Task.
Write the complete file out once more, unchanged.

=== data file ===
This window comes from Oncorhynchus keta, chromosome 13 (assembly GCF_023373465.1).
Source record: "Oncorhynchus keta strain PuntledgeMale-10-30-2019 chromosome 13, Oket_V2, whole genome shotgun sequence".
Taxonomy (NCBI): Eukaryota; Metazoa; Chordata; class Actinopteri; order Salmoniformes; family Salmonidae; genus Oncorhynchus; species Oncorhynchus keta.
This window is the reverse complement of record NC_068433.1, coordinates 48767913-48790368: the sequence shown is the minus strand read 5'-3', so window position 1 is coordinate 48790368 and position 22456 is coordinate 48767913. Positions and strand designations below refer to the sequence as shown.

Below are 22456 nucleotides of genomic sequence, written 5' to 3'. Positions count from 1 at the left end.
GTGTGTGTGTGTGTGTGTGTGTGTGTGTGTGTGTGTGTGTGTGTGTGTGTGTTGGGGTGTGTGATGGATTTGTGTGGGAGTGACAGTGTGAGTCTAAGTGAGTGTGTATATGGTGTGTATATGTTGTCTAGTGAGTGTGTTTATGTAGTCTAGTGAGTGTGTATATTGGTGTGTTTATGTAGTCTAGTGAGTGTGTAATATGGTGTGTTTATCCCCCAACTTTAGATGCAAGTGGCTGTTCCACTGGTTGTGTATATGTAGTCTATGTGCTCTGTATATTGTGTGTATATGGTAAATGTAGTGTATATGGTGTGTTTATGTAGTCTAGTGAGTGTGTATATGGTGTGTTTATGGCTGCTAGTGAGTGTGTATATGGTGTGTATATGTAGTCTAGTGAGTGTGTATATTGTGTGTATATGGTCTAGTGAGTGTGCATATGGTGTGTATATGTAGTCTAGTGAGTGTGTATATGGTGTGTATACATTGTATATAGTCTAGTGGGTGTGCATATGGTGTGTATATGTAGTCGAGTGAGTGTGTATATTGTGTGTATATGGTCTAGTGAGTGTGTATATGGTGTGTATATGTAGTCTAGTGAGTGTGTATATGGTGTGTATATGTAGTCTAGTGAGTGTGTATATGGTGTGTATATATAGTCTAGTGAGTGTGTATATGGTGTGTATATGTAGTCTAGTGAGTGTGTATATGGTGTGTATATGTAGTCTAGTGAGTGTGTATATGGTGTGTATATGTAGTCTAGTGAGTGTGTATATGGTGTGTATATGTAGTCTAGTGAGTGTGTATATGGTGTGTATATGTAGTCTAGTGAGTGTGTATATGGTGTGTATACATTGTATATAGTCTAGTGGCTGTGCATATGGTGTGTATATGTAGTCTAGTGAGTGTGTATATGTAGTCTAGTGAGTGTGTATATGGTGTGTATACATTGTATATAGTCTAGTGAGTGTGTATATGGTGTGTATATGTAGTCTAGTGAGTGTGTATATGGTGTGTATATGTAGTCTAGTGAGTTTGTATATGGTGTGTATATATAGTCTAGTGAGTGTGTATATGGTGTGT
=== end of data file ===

This window comes from Oncorhynchus keta, chromosome 13 (assembly GCF_023373465.1).
Source record: "Oncorhynchus keta strain PuntledgeMale-10-30-2019 chromosome 13, Oket_V2, whole genome shotgun sequence".
Taxonomy (NCBI): Eukaryota; Metazoa; Chordata; class Actinopteri; order Salmoniformes; family Salmonidae; genus Oncorhynchus; species Oncorhynchus keta.
This window is the reverse complement of record NC_068433.1, coordinates 48767913-48790368: the sequence shown is the minus strand read 5'-3', so window position 1 is coordinate 48790368 and position 22456 is coordinate 48767913. Positions and strand designations below refer to the sequence as shown.

Below are 22456 nucleotides of genomic sequence, written 5' to 3'. Positions count from 1 at the left end.
GTGTGTGTGTGTGTGTGTGTGTGTGTGTGTGTGTGTGTGTGTGTGTGTGTGTTGGGGTGTGTGATGGATTTGTGTGGGAGTGACAGTGTGAGTCTAAGTGAGTGTGTATATGGTGTGTATATGTTGTCTAGTGAGTGTGTTTATGTAGTCTAGTGAGTGTGTATATTGGTGTGTTTATGTAGTCTAGTGAGTGTGTAATATGGTGTGTTTATCCCCCAACTTTAGATGCAAGTGGCTGTTCCACTGGTTGTGTATATGTAGTCTATGTGCTCTGTATATTGTGTGTATATGGTAAATGTAGTGTATATGGTGTGTTTATGTAGTCTAGTGAGTGTGTATATGGTGTGTTTATGGCTGCTAGTGAGTGTGTATATGGTGTGTATATGTAGTCTAGTGAGTGTGTATATTGTGTGTATATGGTCTAGTGAGTGTGCATATGGTGTGTATATGTAGTCTAGTGAGTGTGTATATGGTGTGTATACATTGTATATAGTCTAGTGGGTGTGCATATGGTGTGTATATGTAGTCGAGTGAGTGTGTATATTGTGTGTATATGGTCTAGTGAGTGTGTATATGGTGTGTATATGTAGTCTAGTGAGTGTGTATATGGTGTGTATATGTAGTCTAGTGAGTGTGTATATGGTGTGTATATATAGTCTAGTGAGTGTGTATATGGTGTGTATATGTAGTCTAGTGAGTGTGTATATGGTGTGTATATGTAGTCTAGTGAGTGTGTATATGGTGTGTATATGTAGTCTAGTGAGTGTGTATATGGTGTGTATATGTAGTCTAGTGAGTGTGTATATGGTGTGTATATGTAGTCTAGTGAGTGTGTATATGGTGTGTATACATTGTATATAGTCTAGTGGCTGTGCATATGGTGTGTATATGTAGTCTAGTGAGTGTGTATATGTAGTCTAGTGAGTGTGTATATGGTGTGTATACATTGTATATAGTCTAGTGAGTGTGTATATGGTGTGTATATGTAGTCTAGTGAGTGTGTATATGGTGTGTATATGTAGTCTAGTGAGTTTGTATATGGTGTGTATATATAGTCTAGTGAGTGTGTATATGGTGTGT